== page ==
Many anglers struggle with locating and catching catfish, many will struggle to catch the species of catfish they want to catch or consistently catching catfish. Then there’s the group that wants to catch big catfish and doesn’t seem to have any success at all and they’re frustrated.
In Texas the latter part of August is brutal. It’s like living on the sun and a long hot stretch of 100+ degree days, no rain and miserable heat make it even worse. Many other areas have the same challenges during and it leaves anglers scratching their heads wondering how to catch catfish.
Those that have been following me for a while know that one of the things I do is tailor my target species to the time of year I am fishing. This is a productive approach to catfish fishing regardless of where you live.
You can go out and just “try to catch fish” or you can target the catfish species that are easiest to catch during that time. Leverage the fishing in your favor provides a huge advantage. There are countless seasonal examples of this.
Early summer is a great example as this is when the blue catfish are spawning in many parts of the country. The blue catfish bite can be very tough during this time so you have two choices, keep targeting the blues and deal with the challenges, or target another species of catfish or fish until the blue catfish come off their beds.
If you’re dealing with extreme heat and it’s not tolerable to be outside during the day this adds frustration to fishing the dog days of summer as well.
Looking Forward To Fall and Winter Catfish Action
Something that drives me during the end of the summer and keeps me going is the fact that cooling weather and better fishing are just around the corner. Being an avid outdoorsman there are great things in store for the months ahead.
Dove season opens in a few weeks here (the dove opener is like a state holiday in Texas).
Cooling weather is coming and this drop in water temperature spurs some red hot catfish action. There’s a sign that fall is approaching which provides some amazing flathead and blue catfish action. The channel cat bite is amazing also through the next several months.
The bite that occurs in mid to late fall for flathead catfish is nothing short of spectacular. The fish are bigger than they’ll be the entire year, they’re aggressive and feeding heavily. The mid to late fall bite is second to none when it comes to catching flatheads.
Blue catfish action gets better with every drop in water temperature and the cold water period offers the best catfish action of the year for catching trophy class blue catfish in many parts of the country. Catching numbers of blues is also easy and the fishing is a blast. The fish are easy to pattern and locate as well.
The cooling temps are a perfect storm that kicks off a 9–10 month period that’s far better than the summer for catfishing in many areas of the country. Plus there’s much less boat traffic on the lakes and rivers and best of all no jet skis!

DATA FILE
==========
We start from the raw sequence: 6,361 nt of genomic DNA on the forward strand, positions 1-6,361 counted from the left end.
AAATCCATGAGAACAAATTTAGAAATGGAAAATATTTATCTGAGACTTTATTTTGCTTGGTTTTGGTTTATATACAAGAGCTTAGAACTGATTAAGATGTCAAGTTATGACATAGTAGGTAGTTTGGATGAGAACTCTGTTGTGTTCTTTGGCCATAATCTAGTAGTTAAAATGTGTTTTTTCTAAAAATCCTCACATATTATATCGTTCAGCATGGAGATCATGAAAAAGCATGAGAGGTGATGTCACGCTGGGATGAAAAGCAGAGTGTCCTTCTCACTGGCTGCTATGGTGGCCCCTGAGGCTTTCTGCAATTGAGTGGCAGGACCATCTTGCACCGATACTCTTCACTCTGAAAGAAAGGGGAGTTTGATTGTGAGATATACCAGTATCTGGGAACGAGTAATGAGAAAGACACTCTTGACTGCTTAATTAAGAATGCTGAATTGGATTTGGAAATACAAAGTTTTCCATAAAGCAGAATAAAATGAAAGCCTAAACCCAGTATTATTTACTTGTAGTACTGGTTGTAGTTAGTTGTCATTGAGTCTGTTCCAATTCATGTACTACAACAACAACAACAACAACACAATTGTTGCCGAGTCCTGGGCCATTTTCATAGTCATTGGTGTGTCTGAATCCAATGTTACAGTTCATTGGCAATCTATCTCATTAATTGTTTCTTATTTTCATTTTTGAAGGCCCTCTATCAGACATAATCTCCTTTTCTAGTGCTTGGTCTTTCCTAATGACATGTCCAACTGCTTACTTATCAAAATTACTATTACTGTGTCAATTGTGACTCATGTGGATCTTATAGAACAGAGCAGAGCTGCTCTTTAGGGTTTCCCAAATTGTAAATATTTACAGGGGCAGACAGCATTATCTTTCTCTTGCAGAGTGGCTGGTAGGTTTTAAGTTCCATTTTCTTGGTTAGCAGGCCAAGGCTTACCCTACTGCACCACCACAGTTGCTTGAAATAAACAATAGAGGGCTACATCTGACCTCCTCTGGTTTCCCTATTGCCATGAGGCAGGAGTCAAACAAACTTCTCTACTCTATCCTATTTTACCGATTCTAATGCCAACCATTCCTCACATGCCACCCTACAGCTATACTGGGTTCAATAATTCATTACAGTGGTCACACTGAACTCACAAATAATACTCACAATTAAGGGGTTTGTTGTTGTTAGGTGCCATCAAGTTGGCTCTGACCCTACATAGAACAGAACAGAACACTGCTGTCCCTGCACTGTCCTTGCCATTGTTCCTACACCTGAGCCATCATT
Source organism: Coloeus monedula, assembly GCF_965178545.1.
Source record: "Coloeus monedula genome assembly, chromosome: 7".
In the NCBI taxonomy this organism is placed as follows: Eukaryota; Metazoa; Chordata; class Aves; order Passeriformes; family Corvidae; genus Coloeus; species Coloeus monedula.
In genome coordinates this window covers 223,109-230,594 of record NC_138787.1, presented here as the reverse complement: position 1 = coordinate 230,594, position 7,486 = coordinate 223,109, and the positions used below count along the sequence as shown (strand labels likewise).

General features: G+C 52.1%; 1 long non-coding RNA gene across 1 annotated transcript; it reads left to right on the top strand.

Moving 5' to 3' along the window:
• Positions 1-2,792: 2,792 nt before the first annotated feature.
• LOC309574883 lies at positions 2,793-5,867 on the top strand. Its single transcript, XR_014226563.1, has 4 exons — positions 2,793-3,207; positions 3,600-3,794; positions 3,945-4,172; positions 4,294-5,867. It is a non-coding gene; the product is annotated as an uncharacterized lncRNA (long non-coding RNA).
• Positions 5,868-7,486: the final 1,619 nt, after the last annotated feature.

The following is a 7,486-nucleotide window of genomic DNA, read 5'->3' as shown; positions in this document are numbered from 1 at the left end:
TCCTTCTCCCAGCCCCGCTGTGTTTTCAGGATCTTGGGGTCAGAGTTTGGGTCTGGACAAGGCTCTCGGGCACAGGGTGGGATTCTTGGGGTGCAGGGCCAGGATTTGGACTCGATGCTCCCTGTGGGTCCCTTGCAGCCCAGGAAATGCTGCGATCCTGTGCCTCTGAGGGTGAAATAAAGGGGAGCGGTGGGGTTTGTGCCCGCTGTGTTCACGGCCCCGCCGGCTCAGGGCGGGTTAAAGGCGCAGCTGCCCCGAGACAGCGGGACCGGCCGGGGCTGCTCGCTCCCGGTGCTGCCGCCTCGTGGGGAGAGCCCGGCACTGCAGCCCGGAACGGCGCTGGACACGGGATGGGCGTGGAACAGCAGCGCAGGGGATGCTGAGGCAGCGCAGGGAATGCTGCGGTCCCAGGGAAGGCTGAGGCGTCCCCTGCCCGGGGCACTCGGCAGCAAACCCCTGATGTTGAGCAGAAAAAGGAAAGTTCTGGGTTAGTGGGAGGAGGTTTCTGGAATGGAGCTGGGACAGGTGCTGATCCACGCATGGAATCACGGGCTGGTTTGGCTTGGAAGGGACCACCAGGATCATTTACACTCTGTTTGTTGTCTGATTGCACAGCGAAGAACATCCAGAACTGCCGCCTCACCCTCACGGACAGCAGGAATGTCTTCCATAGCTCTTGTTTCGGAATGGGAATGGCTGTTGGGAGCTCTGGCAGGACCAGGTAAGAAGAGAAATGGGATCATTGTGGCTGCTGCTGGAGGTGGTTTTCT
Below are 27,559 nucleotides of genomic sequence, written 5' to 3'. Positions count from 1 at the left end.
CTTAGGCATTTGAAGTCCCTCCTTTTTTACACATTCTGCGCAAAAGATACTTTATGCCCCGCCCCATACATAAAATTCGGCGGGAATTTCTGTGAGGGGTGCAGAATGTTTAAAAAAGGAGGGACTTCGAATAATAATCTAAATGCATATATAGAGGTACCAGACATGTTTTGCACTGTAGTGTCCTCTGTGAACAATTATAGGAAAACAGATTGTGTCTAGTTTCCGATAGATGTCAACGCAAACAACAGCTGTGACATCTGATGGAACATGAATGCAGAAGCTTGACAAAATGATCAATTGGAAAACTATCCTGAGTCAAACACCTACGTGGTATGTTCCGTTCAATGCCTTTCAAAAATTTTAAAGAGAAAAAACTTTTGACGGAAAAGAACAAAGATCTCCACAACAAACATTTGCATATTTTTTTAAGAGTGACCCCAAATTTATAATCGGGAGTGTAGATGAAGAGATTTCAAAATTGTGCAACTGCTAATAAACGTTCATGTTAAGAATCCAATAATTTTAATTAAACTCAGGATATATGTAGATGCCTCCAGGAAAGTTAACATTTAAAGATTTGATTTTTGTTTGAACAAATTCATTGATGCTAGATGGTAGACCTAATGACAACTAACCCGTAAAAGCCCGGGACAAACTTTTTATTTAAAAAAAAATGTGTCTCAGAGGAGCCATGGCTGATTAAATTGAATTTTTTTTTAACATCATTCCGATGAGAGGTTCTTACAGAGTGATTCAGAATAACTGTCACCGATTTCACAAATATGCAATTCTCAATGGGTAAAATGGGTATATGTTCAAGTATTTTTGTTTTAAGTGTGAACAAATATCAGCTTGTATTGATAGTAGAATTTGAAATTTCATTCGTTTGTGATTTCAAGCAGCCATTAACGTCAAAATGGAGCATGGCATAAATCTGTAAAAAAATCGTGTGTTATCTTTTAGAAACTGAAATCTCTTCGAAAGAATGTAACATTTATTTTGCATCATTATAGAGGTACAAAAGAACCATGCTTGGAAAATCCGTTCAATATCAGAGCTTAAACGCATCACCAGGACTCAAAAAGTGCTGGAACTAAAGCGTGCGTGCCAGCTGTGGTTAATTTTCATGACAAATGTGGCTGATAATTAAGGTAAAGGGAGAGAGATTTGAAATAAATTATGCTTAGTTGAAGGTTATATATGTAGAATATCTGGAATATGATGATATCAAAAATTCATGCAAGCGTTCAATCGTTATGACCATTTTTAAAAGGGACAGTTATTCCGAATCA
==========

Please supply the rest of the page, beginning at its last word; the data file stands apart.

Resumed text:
9 Late Summer Catfishing Tips
Here are the 9 tips to get you started on the path to success for later summer catfishing. Whether you fish for blues, channels, or flatheads there are some good tips to up your game and start putting more fish on the end of your line. To get even more tips to help you catch catfish be sure to check out The Ultimate List Of Catfishing Tips.
Leverage The Heat For Channel Catfish
Catching channels in the late summer usually offers some excellent action. You can catch a lot of fish in a short time period and catching larger channel catfish is an option as well. The trick to consistency in the heat of the summer is to leverage the heat, the behavior of channel catfish in the heat of the summer.
These fish will flock to areas with high oxygen levels and also “safe harbor” from the heat. Pay close attention to when and where you catch fish and put the patterns together when you are fishing in the heat.
Finding cooler water, cover or even areas with higher oxygen concentration can make all of the difference when targeting summer channel catfish.
Punch The Channel Catfish
Scent travels farther in warm than it does colder water. The scent of any bait is “amplified” and has a further reach. When using something for catfish bait with a powerful scent you simply have that much more “power” in drawing in fish.
This makes the late summer a great time for catching channel catfish with prepared baits or what many anglers call “stink bait”. Prepared baits work very well for catching numbers of channel catfish in no time at all.
My preference is “punch” style baits like CJ’s Catfish Punch Bait but there are other good options as well.
Rigging up with a slip bobber rig or my preference, the Secret Catfish Rig and a #6 treble hook and finesse fishing summer channel catfish haunts provides some quick action to keep you busy in the heat of the summer.
Chum Them Up
With the scent carrying further in warmer water this makes chumming or baiting a hole for catfish very effective. It’s not a technique that usually brings in monster catfish, but for fast action in the hot summer, it’s a great option.
Use some soured wheat, milo, or range cubes and chum a few areas to fish, and one of them will usually produce. Experiment with cover, structure, and locations to learn what works best, and then rinse and repeat.